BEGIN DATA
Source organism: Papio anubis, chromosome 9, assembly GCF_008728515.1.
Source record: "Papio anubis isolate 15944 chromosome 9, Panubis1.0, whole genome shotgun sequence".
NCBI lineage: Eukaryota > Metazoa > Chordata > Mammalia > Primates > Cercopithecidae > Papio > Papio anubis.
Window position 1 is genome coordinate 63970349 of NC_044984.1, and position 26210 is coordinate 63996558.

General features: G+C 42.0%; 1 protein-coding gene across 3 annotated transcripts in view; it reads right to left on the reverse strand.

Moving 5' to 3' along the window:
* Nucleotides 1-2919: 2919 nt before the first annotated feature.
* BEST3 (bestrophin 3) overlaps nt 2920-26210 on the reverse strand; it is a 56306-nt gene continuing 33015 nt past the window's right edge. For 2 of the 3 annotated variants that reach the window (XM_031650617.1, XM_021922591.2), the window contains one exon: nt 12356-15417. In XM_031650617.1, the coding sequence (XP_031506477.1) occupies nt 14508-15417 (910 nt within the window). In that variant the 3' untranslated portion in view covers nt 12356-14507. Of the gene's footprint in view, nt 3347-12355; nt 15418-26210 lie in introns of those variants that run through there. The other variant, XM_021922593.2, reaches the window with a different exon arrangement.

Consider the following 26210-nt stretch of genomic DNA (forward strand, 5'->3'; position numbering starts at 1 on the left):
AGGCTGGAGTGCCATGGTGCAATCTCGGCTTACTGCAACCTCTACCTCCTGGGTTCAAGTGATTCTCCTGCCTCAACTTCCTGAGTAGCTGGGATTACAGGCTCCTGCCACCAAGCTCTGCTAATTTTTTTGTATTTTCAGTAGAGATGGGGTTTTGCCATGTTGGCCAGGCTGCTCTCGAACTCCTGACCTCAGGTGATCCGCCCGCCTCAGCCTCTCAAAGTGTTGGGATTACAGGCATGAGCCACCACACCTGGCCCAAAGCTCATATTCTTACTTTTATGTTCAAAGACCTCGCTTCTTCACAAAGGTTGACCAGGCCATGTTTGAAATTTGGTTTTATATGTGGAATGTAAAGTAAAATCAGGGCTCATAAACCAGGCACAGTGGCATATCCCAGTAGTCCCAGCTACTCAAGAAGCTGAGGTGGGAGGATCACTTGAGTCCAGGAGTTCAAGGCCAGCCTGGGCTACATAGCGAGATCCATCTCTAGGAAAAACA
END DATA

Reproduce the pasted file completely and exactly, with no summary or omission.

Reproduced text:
Source organism: Papio anubis, chromosome 9, assembly GCF_008728515.1.
Source record: "Papio anubis isolate 15944 chromosome 9, Panubis1.0, whole genome shotgun sequence".
NCBI lineage: Eukaryota > Metazoa > Chordata > Mammalia > Primates > Cercopithecidae > Papio > Papio anubis.
Window position 1 is genome coordinate 63970349 of NC_044984.1, and position 26210 is coordinate 63996558.

General features: G+C 42.0%; 1 protein-coding gene across 3 annotated transcripts in view; it reads right to left on the reverse strand.

Moving 5' to 3' along the window:
* Nucleotides 1-2919: 2919 nt before the first annotated feature.
* BEST3 (bestrophin 3) overlaps nt 2920-26210 on the reverse strand; it is a 56306-nt gene continuing 33015 nt past the window's right edge. For 2 of the 3 annotated variants that reach the window (XM_031650617.1, XM_021922591.2), the window contains one exon: nt 12356-15417. In XM_031650617.1, the coding sequence (XP_031506477.1) occupies nt 14508-15417 (910 nt within the window). In that variant the 3' untranslated portion in view covers nt 12356-14507. Of the gene's footprint in view, nt 3347-12355; nt 15418-26210 lie in introns of those variants that run through there. The other variant, XM_021922593.2, reaches the window with a different exon arrangement.

Consider the following 26210-nt stretch of genomic DNA (forward strand, 5'->3'; position numbering starts at 1 on the left):
AGGCTGGAGTGCCATGGTGCAATCTCGGCTTACTGCAACCTCTACCTCCTGGGTTCAAGTGATTCTCCTGCCTCAACTTCCTGAGTAGCTGGGATTACAGGCTCCTGCCACCAAGCTCTGCTAATTTTTTTGTATTTTCAGTAGAGATGGGGTTTTGCCATGTTGGCCAGGCTGCTCTCGAACTCCTGACCTCAGGTGATCCGCCCGCCTCAGCCTCTCAAAGTGTTGGGATTACAGGCATGAGCCACCACACCTGGCCCAAAGCTCATATTCTTACTTTTATGTTCAAAGACCTCGCTTCTTCACAAAGGTTGACCAGGCCATGTTTGAAATTTGGTTTTATATGTGGAATGTAAAGTAAAATCAGGGCTCATAAACCAGGCACAGTGGCATATCCCAGTAGTCCCAGCTACTCAAGAAGCTGAGGTGGGAGGATCACTTGAGTCCAGGAGTTCAAGGCCAGCCTGGGCTACATAGCGAGATCCATCTCTAGGAAAAACA